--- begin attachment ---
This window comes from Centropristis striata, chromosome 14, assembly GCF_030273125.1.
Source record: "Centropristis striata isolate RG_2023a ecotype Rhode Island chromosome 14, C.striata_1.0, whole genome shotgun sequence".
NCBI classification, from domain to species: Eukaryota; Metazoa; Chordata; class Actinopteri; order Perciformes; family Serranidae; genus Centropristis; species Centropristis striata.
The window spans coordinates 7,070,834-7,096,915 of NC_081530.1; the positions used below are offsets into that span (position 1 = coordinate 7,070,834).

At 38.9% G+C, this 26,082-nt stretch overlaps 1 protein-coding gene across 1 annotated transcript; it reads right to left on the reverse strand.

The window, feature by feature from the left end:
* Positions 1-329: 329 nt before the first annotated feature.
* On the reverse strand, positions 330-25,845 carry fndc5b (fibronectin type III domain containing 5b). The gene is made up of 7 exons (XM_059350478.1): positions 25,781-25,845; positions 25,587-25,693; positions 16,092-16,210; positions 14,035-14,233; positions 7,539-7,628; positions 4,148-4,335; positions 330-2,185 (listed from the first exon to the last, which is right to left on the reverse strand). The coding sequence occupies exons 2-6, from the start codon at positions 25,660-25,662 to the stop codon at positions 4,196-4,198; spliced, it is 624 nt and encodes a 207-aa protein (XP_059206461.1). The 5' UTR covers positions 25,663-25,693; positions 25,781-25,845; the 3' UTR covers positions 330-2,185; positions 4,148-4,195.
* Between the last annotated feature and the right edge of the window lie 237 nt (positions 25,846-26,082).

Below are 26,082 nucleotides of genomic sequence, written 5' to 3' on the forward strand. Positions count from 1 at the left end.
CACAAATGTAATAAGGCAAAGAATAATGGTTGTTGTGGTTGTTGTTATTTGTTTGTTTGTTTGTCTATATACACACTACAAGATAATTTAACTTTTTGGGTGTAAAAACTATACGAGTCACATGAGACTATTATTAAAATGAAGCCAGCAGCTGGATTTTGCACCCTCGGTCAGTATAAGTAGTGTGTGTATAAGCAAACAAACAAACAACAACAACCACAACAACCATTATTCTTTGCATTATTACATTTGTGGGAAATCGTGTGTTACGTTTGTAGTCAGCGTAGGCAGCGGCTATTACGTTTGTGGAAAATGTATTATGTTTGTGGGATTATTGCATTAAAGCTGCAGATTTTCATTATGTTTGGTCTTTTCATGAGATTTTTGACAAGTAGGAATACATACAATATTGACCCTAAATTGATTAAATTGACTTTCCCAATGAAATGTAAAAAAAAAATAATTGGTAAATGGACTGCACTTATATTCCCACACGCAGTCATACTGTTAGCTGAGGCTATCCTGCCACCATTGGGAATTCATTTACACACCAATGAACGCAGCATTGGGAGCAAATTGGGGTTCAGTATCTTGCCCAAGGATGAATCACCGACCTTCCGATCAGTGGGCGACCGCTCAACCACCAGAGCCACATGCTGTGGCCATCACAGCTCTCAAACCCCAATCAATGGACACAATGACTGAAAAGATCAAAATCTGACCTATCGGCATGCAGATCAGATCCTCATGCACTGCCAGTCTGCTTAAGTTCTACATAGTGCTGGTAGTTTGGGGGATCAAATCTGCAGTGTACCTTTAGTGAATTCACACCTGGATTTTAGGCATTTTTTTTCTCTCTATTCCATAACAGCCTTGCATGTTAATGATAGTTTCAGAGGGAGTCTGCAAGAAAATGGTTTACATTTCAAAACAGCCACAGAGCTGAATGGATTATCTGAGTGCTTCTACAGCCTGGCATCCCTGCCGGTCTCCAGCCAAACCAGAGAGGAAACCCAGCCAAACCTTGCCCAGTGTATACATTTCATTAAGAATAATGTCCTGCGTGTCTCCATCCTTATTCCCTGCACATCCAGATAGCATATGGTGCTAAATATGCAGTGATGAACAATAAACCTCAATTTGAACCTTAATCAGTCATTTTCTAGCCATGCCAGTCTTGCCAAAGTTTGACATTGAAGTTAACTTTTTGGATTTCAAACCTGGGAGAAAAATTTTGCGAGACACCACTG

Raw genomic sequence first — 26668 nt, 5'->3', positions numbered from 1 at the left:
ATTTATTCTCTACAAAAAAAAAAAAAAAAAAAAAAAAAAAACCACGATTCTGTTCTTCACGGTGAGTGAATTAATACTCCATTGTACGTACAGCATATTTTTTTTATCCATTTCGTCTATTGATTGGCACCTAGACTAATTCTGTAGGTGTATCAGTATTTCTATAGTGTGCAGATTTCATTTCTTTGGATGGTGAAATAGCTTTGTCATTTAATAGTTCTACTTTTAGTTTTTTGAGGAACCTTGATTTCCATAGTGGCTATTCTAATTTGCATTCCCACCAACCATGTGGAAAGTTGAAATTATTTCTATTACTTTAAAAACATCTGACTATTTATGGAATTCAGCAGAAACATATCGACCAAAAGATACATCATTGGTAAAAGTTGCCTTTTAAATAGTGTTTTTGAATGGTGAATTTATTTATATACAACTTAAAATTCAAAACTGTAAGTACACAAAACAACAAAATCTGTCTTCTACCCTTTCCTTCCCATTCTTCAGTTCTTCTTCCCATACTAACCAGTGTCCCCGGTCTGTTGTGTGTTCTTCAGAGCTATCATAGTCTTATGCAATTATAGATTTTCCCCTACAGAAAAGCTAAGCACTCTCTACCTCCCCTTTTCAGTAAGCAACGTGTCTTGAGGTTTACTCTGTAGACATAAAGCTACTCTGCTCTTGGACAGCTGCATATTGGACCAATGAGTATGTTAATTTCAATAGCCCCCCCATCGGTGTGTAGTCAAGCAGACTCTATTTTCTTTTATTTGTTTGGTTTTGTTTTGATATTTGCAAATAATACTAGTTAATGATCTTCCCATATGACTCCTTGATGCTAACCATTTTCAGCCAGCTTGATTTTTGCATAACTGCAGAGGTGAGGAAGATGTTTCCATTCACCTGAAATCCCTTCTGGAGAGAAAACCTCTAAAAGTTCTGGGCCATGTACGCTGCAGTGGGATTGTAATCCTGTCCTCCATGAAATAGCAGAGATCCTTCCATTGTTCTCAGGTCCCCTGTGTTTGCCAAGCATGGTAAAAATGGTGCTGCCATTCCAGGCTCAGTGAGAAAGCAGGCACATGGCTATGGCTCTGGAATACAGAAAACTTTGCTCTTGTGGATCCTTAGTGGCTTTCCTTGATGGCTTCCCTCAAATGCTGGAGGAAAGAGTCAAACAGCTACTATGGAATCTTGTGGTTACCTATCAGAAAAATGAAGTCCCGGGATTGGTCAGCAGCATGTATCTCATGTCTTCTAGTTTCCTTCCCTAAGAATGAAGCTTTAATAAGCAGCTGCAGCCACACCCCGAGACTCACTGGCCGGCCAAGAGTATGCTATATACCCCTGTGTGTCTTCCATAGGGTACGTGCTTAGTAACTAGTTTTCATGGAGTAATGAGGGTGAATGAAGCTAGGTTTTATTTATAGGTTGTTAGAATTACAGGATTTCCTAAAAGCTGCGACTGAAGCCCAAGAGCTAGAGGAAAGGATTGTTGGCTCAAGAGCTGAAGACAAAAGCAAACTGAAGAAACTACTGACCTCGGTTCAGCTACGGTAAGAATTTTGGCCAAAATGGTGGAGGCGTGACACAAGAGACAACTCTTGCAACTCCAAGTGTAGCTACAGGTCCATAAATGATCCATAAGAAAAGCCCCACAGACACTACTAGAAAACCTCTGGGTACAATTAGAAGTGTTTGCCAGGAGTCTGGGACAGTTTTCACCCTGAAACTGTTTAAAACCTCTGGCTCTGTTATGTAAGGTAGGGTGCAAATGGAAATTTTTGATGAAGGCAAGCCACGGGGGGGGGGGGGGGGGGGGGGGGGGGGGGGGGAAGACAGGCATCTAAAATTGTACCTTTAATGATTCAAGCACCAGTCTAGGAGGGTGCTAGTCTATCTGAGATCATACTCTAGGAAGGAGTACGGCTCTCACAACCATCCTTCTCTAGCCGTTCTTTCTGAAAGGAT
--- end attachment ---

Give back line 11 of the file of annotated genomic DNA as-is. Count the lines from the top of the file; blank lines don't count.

CACAAATGTAATAAGGCAAAGAATAATGGTTGTTGTGGTTGTTGTTATTTGTTTGTTTGTTTGTCTATATACACACTACAAGATAATTTAACTTTTTGGGTGTAAAAACTATACGAGTCACATGAGACTATTATTAAAATGAAGCCAGCAGCTGGATTTTGCACCCTCGGTCAGTATAAGTAGTGTGTGTATAAGCAAACAAACAAACAACAACAACCACAACAACCATTATTCTTTGCATTATTACATTTGTGGGAAATCGTGTGTTACGTTTGTAGTCAGCGTAGGCAGCGGCTATTACGTTTGTGGAAAATGTATTATGTTTGTGGGATTATTGCATTAAAGCTGCAGATTTTCATTATGTTTGGTCTTTTCATGAGATTTTTGACAAGTAGGAATACATACAATATTGACCCTAAATTGATTAAATTGACTTTCCCAATGAAATGTAAAAAAAAAATAATTGGTAAATGGACTGCACTTATATTCCCACACGCAGTCATACTGTTAGCTGAGGCTATCCTGCCACCATTGGGAATTCATTTACACACCAATGAACGCAGCATTGGGAGCAAATTGGGGTTCAGTATCTTGCCCAAGGATGAATCACCGACCTTCCGATCAGTGGGCGACCGCTCAACCACCAGAGCCACATGCTGTGGCCATCACAGCTCTCAAACCCCAATCAATGGACACAATGACTGAAAAGATCAAAATCTGACCTATCGGCATGCAGATCAGATCCTCATGCACTGCCAGTCTGCTTAAGTTCTACATAGTGCTGGTAGTTTGGGGGATCAAATCTGCAGTGTACCTTTAGTGAATTCACACCTGGATTTTAGGCATTTTTTTTCTCTCTATTCCATAACAGCCTTGCATGTTAATGATAGTTTCAGAGGGAGTCTGCAAGAAAATGGTTTACATTTCAAAACAGCCACAGAGCTGAATGGATTATCTGAGTGCTTCTACAGCCTGGCATCCCTGCCGGTCTCCAGCCAAACCAGAGAGGAAACCCAGCCAAACCTTGCCCAGTGTATACATTTCATTAAGAATAATGTCCTGCGTGTCTCCATCCTTATTCCCTGCACATCCAGATAGCATATGGTGCTAAATATGCAGTGATGAACAATAAACCTCAATTTGAACCTTAATCAGTCATTTTCTAGCCATGCCAGTCTTGCCAAAGTTTGACATTGAAGTTAACTTTTTGGATTTCAAACCTGGGAGAAAAATTTTGCGAGACACCACTG